Date of Award
Doctor of Philosophy (PhD)
Bel canto is a term of nebulous meaning and inconsistent usage. Probably the most comprehensive interpretation of bel canto is an ideal of vocal excellence, a vocal technique, and a style of performance identified with the seventeenth and eighteenth centuries. Recent publications concerning vocal pedagogy and performance practices illustrate an efflorescence of interest in bel canto. The significance of bel canto to contemporary vocal pedagogy has become a topic for theses and dissertations. In view of the revived interest in bel canto and its significance to contemporary vocal pedagogy, it is apparent that the teachings of the old bel canto masters were based on sound pedagogical principles. It is conceivable that these pedagogical principles would have significance for other disciplines as well. The first purpose of this study was to establish the significant pedagogical concepts and principles of bel canto. In order to establish these concepts and principles, a review of selected primary and secondary sources of bel canto was implemented. As a result of this review, the following ideal performance concepts and objectives of bel canto were derived: (1) Demonstrates a beautiful tone quality at all times. (2) Demonstrates agility and virtuosity in performance. (3) Demonstrates a smooth, pure legato and sustained unbroken phrase. (4) Demonstrates perfect intonation as a result of proper tone production. (5) Demonstrates an unhindered deliverance of musical expression. These five bel canto concepts of performance provided motivation for the formulation of the following bel canto pedagogical principles: (1) The Bel Canto Principle of Ear Training; (2) A Graded Progression of Exercises and Techniques; (3) The Absolute Perfection of Each Level Before Progression to the Next; (4) The Comprehension of the Method and Its Application. The second purpose of this study was to establish the feasibility of a comparison of bel canto pedagogical concepts and principles to corresponding pedagogical concepts and principles derived from brass and trumpet literature. In order to accomplish this purpose, a review of selected books, dissertations, theses, and periodicals concerning brass pedagogy was implemented. The result of this review of selected brass and trumpet pedagogical literature demonstrated that the derived concepts and principles of bel canto were also fundamental to effective brass pedagogy. Therefore, it was determined that there is indeed the feasibility of a comparsion of bel canto pedagogical concepts and principles to brass and trumpet pedagogy. The final purpose of the study was the application of bel canto pedagogical concepts and principles to trumpet pedagogy and performance. This purpose was accomplished through a series of practical musical exercises for the trumpet. These practical exercises for trumpet were designed in order to benefit serious trumpet students and instructors in solving various performance problems. The practicality of the exercises was demonstrated through their application to selected existing trumpet studies. The exercises were accompanied by a text which indicated the proper utilization of the exercises within a total program of trumpet study. In order to authenticate and substantiate the application of bel canto pedagogical concepts and principles to current brass pedagogical practices, a number of brass authorities were asked to evaluate the study. The result of this evaluation determined the study was in accord with current brass pedagogical practices. The application of bel canto pedagogical concepts and principles to trumpet pedagogy through practical exercises does not purport to establish either a new or a complete method for trumpet. On the contrary, the purpose of this study was to provide insight into pedagogical techniques and a philosophy that facilitates the solution of certain facets of trumpet performance through solution of musical problems.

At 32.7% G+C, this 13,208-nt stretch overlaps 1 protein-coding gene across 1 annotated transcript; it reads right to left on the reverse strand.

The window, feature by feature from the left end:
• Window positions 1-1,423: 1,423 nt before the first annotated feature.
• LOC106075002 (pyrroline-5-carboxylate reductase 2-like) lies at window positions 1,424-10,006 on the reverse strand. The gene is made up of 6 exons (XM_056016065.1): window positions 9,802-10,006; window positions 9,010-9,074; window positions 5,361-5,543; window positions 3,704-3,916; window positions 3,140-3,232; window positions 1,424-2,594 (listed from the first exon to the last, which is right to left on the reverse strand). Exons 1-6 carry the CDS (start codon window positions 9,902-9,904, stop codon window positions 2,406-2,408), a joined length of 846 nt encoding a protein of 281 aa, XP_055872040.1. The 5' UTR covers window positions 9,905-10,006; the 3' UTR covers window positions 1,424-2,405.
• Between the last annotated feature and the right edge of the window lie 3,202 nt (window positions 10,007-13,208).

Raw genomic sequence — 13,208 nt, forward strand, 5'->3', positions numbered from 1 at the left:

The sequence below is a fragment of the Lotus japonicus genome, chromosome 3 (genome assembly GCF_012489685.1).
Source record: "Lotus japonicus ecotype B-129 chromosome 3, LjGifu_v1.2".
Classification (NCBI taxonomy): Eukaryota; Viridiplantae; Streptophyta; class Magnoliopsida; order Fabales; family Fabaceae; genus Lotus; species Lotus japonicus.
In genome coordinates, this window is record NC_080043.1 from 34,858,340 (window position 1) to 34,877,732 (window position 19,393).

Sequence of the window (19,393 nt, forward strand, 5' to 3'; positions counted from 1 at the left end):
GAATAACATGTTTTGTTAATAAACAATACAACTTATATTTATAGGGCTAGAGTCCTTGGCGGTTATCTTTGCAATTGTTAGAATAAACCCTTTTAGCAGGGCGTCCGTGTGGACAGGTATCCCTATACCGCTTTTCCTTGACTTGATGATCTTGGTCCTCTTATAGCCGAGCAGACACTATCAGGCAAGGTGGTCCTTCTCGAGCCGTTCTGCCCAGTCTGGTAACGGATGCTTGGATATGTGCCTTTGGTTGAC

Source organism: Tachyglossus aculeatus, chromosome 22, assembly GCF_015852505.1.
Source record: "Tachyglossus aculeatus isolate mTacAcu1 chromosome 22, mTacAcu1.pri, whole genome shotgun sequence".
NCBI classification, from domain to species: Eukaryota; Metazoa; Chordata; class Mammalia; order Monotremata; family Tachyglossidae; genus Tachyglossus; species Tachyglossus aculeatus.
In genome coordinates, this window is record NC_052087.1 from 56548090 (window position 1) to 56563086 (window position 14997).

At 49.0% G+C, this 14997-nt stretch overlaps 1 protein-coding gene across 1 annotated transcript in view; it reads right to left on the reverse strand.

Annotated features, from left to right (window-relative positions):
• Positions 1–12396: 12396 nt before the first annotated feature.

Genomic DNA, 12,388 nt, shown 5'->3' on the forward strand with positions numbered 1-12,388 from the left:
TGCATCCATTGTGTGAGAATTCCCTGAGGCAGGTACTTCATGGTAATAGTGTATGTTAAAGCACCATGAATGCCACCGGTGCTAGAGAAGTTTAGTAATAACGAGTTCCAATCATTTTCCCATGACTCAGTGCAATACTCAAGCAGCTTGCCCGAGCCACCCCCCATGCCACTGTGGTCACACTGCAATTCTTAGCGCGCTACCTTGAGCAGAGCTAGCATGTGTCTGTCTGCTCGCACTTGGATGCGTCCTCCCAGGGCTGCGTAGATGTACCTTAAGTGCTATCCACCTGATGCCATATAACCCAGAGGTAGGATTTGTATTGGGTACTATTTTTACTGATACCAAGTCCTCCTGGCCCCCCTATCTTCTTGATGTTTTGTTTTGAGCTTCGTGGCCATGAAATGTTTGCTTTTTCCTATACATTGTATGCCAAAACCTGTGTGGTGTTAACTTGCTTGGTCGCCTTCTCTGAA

Beauchamp, Malcolm Eugene, "The Application of Bel Canto Concepts and Principles to Trumpet Pedagogy and Performance." (1980). LSU Historical Dissertations and Theses. 3474.